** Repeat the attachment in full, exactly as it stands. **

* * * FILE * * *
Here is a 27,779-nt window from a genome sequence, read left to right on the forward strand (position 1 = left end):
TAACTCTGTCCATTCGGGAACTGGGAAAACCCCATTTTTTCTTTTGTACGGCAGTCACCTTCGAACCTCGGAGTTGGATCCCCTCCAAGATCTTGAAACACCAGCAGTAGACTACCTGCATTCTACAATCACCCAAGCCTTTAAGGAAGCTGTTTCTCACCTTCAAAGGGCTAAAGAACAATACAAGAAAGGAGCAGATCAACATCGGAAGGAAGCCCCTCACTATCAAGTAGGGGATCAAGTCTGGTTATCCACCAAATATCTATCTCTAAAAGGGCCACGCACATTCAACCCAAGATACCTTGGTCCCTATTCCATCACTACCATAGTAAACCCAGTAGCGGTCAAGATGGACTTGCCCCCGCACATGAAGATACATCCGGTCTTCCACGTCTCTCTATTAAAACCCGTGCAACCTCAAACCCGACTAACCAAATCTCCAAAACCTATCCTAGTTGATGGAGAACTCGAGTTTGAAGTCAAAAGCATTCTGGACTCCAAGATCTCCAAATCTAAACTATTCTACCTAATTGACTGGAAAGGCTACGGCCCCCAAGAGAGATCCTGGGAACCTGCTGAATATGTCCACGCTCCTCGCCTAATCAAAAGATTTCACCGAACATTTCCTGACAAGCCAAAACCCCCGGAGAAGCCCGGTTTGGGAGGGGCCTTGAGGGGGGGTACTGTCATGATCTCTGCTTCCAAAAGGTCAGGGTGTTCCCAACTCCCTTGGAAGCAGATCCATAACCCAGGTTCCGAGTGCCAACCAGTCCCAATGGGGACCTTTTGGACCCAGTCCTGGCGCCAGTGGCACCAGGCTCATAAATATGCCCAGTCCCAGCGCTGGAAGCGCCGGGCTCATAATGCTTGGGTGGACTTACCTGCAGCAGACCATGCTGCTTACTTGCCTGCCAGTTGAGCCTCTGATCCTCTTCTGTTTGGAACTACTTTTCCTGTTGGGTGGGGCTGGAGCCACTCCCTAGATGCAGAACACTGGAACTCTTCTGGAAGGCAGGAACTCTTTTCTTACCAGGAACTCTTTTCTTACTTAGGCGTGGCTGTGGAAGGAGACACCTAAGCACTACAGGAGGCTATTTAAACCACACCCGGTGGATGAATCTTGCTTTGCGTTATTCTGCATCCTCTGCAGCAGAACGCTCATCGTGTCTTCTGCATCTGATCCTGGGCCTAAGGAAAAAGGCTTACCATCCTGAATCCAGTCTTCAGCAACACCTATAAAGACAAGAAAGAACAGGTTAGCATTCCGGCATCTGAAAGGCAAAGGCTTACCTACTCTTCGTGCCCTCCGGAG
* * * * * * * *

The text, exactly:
Here is a 27,779-nt window from a genome sequence, read left to right on the forward strand (position 1 = left end):
TAACTCTGTCCATTCGGGAACTGGGAAAACCCCATTTTTTCTTTTGTACGGCAGTCACCTTCGAACCTCGGAGTTGGATCCCCTCCAAGATCTTGAAACACCAGCAGTAGACTACCTGCATTCTACAATCACCCAAGCCTTTAAGGAAGCTGTTTCTCACCTTCAAAGGGCTAAAGAACAATACAAGAAAGGAGCAGATCAACATCGGAAGGAAGCCCCTCACTATCAAGTAGGGGATCAAGTCTGGTTATCCACCAAATATCTATCTCTAAAAGGGCCACGCACATTCAACCCAAGATACCTTGGTCCCTATTCCATCACTACCATAGTAAACCCAGTAGCGGTCAAGATGGACTTGCCCCCGCACATGAAGATACATCCGGTCTTCCACGTCTCTCTATTAAAACCCGTGCAACCTCAAACCCGACTAACCAAATCTCCAAAACCTATCCTAGTTGATGGAGAACTCGAGTTTGAAGTCAAAAGCATTCTGGACTCCAAGATCTCCAAATCTAAACTATTCTACCTAATTGACTGGAAAGGCTACGGCCCCCAAGAGAGATCCTGGGAACCTGCTGAATATGTCCACGCTCCTCGCCTAATCAAAAGATTTCACCGAACATTTCCTGACAAGCCAAAACCCCCGGAGAAGCCCGGTTTGGGAGGGGCCTTGAGGGGGGGTACTGTCATGATCTCTGCTTCCAAAAGGTCAGGGTGTTCCCAACTCCCTTGGAAGCAGATCCATAACCCAGGTTCCGAGTGCCAACCAGTCCCAATGGGGACCTTTTGGACCCAGTCCTGGCGCCAGTGGCACCAGGCTCATAAATATGCCCAGTCCCAGCGCTGGAAGCGCCGGGCTCATAATGCTTGGGTGGACTTACCTGCAGCAGACCATGCTGCTTACTTGCCTGCCAGTTGAGCCTCTGATCCTCTTCTGTTTGGAACTACTTTTCCTGTTGGGTGGGGCTGGAGCCACTCCCTAGATGCAGAACACTGGAACTCTTCTGGAAGGCAGGAACTCTTTTCTTACCAGGAACTCTTTTCTTACTTAGGCGTGGCTGTGGAAGGAGACACCTAAGCACTACAGGAGGCTATTTAAACCACACCCGGTGGATGAATCTTGCTTTGCGTTATTCTGCATCCTCTGCAGCAGAACGCTCATCGTGTCTTCTGCATCTGATCCTGGGCCTAAGGAAAAAGGCTTACCATCCTGAATCCAGTCTTCAGCAACACCTATAAAGACAAGAAAGAACAGGTTAGCATTCCGGCATCTGAAAGGCAAAGGCTTACCTACTCTTCGTGCCCTCCGGAG